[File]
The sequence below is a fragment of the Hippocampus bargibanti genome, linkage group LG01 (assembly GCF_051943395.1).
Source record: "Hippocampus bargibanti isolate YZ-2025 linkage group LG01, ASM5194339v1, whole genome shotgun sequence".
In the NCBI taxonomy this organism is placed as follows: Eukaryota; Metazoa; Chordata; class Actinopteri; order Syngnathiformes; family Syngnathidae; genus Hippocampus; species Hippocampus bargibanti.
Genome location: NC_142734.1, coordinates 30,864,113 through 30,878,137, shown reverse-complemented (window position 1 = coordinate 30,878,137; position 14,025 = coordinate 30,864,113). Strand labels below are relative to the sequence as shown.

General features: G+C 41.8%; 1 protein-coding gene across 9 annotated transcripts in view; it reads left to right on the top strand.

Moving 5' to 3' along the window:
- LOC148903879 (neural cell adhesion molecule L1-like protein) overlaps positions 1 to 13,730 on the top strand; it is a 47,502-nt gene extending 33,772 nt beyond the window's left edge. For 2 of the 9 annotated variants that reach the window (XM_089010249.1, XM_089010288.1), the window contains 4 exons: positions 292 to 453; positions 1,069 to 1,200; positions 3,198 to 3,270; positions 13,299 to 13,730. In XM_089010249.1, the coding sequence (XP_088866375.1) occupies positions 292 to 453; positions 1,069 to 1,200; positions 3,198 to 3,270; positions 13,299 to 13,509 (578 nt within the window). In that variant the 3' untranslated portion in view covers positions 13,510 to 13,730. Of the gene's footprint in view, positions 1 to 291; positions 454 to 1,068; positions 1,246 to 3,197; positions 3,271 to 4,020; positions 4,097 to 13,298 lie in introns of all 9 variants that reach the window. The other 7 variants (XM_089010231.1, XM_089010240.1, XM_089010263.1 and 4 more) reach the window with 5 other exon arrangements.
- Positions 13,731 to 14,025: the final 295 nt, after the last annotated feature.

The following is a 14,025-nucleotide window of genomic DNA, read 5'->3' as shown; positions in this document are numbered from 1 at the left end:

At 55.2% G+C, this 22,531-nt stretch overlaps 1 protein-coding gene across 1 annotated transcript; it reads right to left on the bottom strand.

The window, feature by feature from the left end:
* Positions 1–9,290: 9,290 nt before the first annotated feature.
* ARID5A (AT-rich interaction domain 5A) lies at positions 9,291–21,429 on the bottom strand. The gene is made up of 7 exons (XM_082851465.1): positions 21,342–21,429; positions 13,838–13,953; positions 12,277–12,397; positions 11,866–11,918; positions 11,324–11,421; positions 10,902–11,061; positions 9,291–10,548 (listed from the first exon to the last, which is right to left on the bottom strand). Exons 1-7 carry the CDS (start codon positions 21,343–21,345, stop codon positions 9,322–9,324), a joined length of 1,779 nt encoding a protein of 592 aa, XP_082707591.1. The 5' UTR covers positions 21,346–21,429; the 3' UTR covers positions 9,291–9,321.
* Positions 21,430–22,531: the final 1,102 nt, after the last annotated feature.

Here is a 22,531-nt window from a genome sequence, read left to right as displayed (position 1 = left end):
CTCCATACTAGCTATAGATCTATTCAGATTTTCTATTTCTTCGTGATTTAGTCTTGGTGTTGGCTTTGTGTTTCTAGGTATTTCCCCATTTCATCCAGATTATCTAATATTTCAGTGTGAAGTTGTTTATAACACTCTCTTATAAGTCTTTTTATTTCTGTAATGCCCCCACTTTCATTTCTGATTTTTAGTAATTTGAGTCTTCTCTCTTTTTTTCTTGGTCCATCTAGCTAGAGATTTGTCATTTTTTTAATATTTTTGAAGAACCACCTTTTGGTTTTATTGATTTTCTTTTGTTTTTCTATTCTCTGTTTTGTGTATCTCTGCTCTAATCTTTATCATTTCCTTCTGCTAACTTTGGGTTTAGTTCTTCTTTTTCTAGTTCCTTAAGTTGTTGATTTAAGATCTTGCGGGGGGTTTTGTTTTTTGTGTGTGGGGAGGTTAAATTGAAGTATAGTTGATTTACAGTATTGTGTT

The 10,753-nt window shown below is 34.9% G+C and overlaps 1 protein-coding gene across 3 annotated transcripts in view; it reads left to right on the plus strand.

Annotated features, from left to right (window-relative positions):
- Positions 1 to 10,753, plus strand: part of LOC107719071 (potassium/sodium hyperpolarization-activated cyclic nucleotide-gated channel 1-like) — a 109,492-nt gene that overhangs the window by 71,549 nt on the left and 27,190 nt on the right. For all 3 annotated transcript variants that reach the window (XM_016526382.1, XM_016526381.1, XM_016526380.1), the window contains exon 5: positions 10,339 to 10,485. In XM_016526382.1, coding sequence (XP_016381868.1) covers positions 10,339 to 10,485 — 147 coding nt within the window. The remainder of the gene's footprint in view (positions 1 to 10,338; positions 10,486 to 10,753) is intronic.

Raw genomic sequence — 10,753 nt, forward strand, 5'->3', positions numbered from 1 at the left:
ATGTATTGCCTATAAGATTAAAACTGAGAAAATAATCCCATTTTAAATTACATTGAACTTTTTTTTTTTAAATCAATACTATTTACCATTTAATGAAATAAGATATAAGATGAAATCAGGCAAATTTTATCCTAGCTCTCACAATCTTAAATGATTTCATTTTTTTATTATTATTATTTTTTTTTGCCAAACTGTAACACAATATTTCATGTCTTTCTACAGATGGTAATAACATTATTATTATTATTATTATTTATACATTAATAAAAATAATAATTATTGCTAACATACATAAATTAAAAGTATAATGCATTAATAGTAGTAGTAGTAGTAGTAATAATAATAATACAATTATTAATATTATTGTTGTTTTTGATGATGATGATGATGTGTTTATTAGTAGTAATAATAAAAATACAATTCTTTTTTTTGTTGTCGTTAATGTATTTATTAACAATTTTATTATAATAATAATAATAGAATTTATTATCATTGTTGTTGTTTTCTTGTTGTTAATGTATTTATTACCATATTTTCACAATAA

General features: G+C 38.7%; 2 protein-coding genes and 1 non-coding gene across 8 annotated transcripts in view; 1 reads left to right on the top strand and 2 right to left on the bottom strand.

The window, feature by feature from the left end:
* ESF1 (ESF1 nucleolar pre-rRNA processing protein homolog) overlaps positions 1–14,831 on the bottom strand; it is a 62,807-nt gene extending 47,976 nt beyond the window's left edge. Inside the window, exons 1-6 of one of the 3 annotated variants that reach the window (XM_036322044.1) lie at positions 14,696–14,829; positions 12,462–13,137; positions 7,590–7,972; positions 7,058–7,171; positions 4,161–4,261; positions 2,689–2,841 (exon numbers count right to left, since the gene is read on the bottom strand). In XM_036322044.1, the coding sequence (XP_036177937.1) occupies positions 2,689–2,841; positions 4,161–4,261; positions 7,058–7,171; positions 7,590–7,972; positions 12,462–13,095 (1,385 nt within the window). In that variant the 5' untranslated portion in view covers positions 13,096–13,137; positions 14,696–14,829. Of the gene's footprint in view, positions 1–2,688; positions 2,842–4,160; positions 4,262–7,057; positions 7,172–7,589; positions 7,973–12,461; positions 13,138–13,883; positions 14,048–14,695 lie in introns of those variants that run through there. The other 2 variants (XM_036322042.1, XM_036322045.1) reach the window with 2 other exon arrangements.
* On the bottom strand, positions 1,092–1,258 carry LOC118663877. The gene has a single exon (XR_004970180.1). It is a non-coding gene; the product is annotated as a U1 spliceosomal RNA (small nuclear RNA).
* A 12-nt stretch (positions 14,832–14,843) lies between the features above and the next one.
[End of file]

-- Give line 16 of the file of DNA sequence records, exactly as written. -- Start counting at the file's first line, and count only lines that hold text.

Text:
CTCCATACTAGCTATAGATCTATTCAGATTTTCTATTTCTTCGTGATTTAGTCTTGGTGTTGGCTTTGTGTTTCTAGGTATTTCCCCATTTCATCCAGATTATCTAATATTTCAGTGTGAAGTTGTTTATAACACTCTCTTATAAGTCTTTTTATTTCTGTAATGCCCCCACTTTCATTTCTGATTTTTAGTAATTTGAGTCTTCTCTCTTTTTTTCTTGGTCCATCTAGCTAGAGATTTGTCATTTTTTTAATATTTTTGAAGAACCACCTTTTGGTTTTATTGATTTTCTTTTGTTTTTCTATTCTCTGTTTTGTGTATCTCTGCTCTAATCTTTATCATTTCCTTCTGCTAACTTTGGGTTTAGTTCTTCTTTTTCTAGTTCCTTAAGTTGTTGATTTAAGATCTTGCGGGGGGTTTTGTTTTTTGTGTGTGGGGAGGTTAAATTGAAGTATAGTTGATTTACAGTATTGTGTT